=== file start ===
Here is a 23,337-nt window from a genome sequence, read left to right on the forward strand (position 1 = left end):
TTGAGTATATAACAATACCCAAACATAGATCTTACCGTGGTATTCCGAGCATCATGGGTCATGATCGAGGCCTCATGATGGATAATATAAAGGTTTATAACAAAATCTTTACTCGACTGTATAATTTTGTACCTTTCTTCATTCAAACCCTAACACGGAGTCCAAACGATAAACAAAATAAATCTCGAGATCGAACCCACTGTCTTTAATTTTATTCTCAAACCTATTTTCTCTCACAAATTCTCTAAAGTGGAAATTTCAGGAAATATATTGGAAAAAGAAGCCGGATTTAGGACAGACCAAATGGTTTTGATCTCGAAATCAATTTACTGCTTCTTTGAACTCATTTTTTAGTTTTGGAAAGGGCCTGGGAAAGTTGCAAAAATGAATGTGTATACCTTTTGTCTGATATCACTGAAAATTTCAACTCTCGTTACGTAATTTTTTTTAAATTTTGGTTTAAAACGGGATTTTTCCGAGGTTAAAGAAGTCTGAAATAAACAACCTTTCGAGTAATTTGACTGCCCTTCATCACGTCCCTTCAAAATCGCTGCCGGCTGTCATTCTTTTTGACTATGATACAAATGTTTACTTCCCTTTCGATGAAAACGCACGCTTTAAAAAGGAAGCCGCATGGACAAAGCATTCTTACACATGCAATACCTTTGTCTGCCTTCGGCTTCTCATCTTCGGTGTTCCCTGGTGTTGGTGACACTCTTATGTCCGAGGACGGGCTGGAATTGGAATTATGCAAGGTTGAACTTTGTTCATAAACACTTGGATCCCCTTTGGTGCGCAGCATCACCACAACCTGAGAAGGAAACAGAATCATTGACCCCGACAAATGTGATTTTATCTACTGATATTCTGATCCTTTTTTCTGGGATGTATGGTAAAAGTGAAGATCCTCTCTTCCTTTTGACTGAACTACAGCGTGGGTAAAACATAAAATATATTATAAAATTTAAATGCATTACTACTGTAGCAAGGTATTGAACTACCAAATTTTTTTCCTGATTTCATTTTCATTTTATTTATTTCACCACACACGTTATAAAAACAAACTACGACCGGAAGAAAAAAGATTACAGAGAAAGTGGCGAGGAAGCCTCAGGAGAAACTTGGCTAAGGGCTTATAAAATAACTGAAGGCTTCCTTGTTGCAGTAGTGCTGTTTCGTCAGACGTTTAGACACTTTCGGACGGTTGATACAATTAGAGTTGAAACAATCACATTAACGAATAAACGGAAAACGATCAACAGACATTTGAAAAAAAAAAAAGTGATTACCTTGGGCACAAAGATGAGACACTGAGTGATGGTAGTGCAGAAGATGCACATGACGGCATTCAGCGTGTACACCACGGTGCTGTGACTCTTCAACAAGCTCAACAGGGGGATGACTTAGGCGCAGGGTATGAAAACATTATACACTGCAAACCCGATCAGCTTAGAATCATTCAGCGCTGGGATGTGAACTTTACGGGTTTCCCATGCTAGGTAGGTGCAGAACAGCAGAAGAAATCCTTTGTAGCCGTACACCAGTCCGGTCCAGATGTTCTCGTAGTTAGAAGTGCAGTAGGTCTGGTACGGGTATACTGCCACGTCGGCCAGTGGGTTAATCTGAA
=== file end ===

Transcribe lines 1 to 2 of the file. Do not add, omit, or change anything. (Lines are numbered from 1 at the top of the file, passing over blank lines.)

Here is a 23,337-nt window from a genome sequence, read left to right on the forward strand (position 1 = left end):
TTGAGTATATAACAATACCCAAACATAGATCTTACCGTGGTATTCCGAGCATCATGGGTCATGATCGAGGCCTCATGATGGATAATATAAAGGTTTATAACAAAATCTTTACTCGACTGTATAATTTTGTACCTTTCTTCATTCAAACCCTAACACGGAGTCCAAACGATAAACAAAATAAATCTCGAGATCGAACCCACTGTCTTTAATTTTATTCTCAAACCTATTTTCTCTCACAAATTCTCTAAAGTGGAAATTTCAGGAAATATATTGGAAAAAGAAGCCGGATTTAGGACAGACCAAATGGTTTTGATCTCGAAATCAATTTACTGCTTCTTTGAACTCATTTTTTAGTTTTGGAAAGGGCCTGGGAAAGTTGCAAAAATGAATGTGTATACCTTTTGTCTGATATCACTGAAAATTTCAACTCTCGTTACGTAATTTTTTTTAAATTTTGGTTTAAAACGGGATTTTTCCGAGGTTAAAGAAGTCTGAAATAAACAACCTTTCGAGTAATTTGACTGCCCTTCATCACGTCCCTTCAAAATCGCTGCCGGCTGTCATTCTTTTTGACTATGATACAAATGTTTACTTCCCTTTCGATGAAAACGCACGCTTTAAAAAGGAAGCCGCATGGACAAAGCATTCTTACACATGCAATACCTTTGTCTGCCTTCGGCTTCTCATCTTCGGTGTTCCCTGGTGTTGGTGACACTCTTATGTCCGAGGACGGGCTGGAATTGGAATTATGCAAGGTTGAACTTTGTTCATAAACACTTGGATCCCCTTTGGTGCGCAGCATCACCACAACCTGAGAAGGAAACAGAATCATTGACCCCGACAAATGTGATTTTATCTACTGATATTCTGATCCTTTTTTCTGGGATGTATGGTAAAAGTGAAGATCCTCTCTTCCTTTTGACTGAACTACAGCGTGGGTAAAACATAAAATATATTATAAAATTTAAATGCATTACTACTGTAGCAAGGTATTGAACTACCAAATTTTTTTCCTGATTTCATTTTCATTTTATTTATTTCACCACACACGTTATAAAAACAAACTACGACCGGAAGAAAAAAGATTACAGAGAAAGTGGCGAGGAAGCCTCAGGAGAAACTTGGCTAAGGGCTTATAAAATAACTGAAGGCTTCCTTGTTGCAGTAGTGCTGTTTCGTCAGACGTTTAGACACTTTCGGACGGTTGATACAATTAGAGTTGAAACAATCACATTAACGAATAAACGGAAAACGATCAACAGACATTTGAAAAAAAAAAAAGTGATTACCTTGGGCACAAAGATGAGACACTGAGTGATGGTAGTGCAGAAGATGCACATGACGGCATTCAGCGTGTACACCACGGTGCTGTGACTCTTCAACAAGCTCAACAGGGGGATGACTTAGGCGCAGGGTATGAAAACATTATACACTGCAAACCCGATCAGCTTAGAATCATTCAGCGCTGGGATGTGAACTTTACGGGTTTCCCATGCTAGGTAGGTGCAGAACAGCAGAAGAAATCCTTTGTAGCCGTACACCAGTCCGGTCCAGATGTTCTCGTAGTTAGAAGTGCAGTAGGTCTGGTACGGGTATACTGCCACGTCGGCCAGTGGGTTAATCTGAA